The United States Supreme Court, on February 19, 1975, issued its opinion in the case of James Edward Drope, Petitioner, v. State of Missouri, 420 U.S. 162, 95 S. Ct. 896, 43 L. Ed. 2d 103. One of the main questions before the Court was whether the defendant was competent as a matter of law to stand trial. Defendant's counsel filed a motion for a continuance in order to have the defendant examined and to receive psychiatric treatment. The motion was denied. Counsel for the defendant objected to the trial on the grounds and for the reasons that "`the defendant is not a person of sound mind and should have a further psychiatric examination before the case should be forced to trial.'" In support of the motion, defendant's counsel submitted a report made by the doctor who had examined the defendant at counsel's request. The report, among other things, recited his past medical history which described the defendant as "markedly agitated and upset" but noted that he "appeared to be cooperative in this examination but had difficulty in participating well." The report continued by stating that the defendant "had a difficult time relating," that the defendant was "markedly circumstantial and irrelevant in his speech." The report concluded that the defendant "certainly needs the aid of a psychiatrist" and "is a very neurotic individual who is also depressed and perhaps he is depressed for most of the time." The report then made the following diagnoses:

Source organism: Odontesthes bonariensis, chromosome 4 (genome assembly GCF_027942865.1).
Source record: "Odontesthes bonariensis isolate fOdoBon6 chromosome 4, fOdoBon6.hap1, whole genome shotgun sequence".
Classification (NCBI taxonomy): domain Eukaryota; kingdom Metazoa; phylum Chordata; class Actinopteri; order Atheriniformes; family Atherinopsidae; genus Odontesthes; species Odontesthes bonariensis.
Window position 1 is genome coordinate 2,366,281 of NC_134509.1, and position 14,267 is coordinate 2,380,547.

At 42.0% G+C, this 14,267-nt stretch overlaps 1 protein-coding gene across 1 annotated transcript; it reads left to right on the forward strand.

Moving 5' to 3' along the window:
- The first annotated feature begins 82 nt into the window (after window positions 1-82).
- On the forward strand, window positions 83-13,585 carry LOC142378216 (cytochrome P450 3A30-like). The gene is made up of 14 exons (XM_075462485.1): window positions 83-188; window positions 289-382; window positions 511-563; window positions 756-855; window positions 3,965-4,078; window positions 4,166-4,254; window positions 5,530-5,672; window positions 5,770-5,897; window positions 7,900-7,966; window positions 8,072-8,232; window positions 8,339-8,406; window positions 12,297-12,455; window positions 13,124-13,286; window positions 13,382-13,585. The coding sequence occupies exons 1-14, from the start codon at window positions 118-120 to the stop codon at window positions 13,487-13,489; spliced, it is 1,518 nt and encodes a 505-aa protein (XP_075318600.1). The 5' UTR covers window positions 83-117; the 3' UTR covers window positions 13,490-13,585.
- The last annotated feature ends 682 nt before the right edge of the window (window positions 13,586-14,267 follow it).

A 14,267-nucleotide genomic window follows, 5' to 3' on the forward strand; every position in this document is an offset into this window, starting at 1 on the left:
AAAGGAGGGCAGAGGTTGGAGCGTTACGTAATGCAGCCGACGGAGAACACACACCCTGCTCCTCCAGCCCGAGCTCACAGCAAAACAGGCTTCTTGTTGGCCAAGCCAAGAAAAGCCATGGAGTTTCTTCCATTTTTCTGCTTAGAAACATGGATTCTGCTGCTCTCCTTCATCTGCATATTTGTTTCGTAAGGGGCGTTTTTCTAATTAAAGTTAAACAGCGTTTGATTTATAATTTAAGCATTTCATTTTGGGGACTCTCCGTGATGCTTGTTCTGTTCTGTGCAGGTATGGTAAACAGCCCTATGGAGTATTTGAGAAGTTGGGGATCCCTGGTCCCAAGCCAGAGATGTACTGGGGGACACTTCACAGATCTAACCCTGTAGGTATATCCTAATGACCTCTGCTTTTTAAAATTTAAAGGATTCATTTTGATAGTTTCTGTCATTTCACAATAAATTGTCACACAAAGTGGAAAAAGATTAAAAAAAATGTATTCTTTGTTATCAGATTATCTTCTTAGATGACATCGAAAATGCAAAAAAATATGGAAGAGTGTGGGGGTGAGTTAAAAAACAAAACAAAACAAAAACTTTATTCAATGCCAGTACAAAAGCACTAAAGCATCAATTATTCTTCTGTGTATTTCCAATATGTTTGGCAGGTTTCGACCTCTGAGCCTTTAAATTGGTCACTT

"`(1) Sociopathic personality disorder, sexual perversion. (2) Borderline mental deficiency. (3) Chronic Anxiety reaction with depression.'"